Calgarians learning about signing of Treaty 7

Calgarians will get some insight into how First Nations chiefs signed Treaty 7, which took place in 1877.

The signing allowed for the peaceful settlement of a huge tract of land in Western Canada.

Fort Calgary is hosting the theatre project called Making Treaty Seven Sunday afternoon.

It consist of a series of vignettes about the signing of the treaty 136 years ago at Blackfoot crossing.

Reg Crowshoe, an Aboriginal advisor on the project, says it is an important event.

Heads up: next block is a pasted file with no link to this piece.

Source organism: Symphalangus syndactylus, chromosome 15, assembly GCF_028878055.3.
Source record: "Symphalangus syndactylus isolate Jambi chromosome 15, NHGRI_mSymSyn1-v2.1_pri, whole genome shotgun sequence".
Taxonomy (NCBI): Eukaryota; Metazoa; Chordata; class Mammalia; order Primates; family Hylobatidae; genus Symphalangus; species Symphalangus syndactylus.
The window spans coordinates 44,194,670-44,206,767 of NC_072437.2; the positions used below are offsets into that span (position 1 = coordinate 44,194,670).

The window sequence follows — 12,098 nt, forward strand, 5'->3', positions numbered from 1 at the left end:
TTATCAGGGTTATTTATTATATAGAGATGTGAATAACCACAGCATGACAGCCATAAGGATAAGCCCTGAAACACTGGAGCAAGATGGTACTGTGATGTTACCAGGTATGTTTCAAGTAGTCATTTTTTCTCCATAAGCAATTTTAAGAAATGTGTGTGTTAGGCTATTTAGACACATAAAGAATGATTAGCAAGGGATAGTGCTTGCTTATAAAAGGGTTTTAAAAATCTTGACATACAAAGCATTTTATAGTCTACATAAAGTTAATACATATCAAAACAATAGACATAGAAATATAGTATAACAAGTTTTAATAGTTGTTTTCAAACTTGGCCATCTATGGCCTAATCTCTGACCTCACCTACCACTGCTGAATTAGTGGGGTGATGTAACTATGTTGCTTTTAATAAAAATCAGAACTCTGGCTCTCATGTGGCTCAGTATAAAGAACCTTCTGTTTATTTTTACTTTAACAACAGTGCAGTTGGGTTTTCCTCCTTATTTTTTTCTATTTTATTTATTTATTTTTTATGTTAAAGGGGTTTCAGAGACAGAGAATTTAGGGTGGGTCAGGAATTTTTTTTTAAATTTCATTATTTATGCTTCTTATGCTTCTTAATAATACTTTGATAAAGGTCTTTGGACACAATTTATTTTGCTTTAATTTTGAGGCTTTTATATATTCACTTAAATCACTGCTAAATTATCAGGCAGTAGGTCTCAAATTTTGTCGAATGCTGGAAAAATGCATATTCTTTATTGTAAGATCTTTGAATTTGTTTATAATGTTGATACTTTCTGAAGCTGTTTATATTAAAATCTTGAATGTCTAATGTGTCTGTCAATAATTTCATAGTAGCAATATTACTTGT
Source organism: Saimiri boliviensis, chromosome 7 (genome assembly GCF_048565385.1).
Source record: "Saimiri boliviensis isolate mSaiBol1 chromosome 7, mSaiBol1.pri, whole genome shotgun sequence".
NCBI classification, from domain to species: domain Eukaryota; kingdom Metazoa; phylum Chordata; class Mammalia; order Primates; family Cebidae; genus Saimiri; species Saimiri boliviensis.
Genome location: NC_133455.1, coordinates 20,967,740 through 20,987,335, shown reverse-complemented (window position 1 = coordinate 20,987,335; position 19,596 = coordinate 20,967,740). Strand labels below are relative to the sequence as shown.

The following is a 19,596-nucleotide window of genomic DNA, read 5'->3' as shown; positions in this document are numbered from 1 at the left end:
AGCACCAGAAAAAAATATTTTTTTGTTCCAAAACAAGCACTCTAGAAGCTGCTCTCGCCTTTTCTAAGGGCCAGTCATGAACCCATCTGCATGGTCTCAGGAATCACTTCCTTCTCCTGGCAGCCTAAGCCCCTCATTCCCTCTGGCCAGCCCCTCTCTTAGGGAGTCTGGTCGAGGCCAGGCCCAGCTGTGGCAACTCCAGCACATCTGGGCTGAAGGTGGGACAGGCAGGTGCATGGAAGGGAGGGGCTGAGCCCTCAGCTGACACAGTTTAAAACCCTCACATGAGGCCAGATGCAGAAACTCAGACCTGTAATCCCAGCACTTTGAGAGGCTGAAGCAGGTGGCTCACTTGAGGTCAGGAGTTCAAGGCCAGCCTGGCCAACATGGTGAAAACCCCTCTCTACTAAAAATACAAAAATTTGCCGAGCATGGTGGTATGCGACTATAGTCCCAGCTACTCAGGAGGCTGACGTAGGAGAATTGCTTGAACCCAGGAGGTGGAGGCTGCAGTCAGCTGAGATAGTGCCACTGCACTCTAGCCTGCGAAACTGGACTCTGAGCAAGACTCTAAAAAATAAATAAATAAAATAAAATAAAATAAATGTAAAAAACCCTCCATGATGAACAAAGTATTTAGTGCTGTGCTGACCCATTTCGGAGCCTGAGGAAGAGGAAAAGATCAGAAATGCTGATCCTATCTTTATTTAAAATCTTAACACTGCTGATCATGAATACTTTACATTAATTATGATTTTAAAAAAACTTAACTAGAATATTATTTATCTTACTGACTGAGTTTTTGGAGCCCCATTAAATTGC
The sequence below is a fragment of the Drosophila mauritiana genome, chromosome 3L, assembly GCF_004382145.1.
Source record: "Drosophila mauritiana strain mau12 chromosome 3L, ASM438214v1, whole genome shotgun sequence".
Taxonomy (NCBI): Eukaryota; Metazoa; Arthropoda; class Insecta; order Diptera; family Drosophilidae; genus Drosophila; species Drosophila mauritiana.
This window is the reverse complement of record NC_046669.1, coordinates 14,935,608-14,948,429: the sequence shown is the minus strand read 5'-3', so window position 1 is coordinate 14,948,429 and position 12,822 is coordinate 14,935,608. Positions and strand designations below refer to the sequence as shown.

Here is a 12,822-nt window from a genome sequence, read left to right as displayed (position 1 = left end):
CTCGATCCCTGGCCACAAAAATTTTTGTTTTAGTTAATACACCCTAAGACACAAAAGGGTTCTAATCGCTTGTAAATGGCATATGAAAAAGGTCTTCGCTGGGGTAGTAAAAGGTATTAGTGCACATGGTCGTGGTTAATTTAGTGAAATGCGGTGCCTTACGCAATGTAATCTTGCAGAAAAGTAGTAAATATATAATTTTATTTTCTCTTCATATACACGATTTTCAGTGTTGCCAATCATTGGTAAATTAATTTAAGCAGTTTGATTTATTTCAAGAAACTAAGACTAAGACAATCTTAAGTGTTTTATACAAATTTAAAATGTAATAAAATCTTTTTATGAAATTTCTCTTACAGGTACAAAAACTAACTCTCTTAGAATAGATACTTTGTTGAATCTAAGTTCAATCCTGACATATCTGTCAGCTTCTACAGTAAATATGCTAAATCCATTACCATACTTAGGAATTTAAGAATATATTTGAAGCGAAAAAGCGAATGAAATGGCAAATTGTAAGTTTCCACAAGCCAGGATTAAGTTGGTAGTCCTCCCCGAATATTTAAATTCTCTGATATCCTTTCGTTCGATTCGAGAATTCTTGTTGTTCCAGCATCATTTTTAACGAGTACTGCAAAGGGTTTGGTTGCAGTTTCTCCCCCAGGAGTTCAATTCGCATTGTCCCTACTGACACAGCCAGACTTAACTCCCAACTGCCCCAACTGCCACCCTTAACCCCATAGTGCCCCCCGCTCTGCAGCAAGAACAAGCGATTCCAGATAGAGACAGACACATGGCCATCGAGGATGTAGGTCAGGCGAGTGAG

"Especially when we come from an oral perspective and a non-written culture…the understanding of the treaty from our perspective — I think that's important that we represent that," Crowshoe said.

“We signed the treaty as First Nation community, but we also had the non-native people sign the treaty also. That makes us all treaty people and it's important that we should know and be aware of the treaties that we signed."

The theatre project is part of Calgary's "Culture Capital" program — a designation that came with $1.6 million in federal funding last year.

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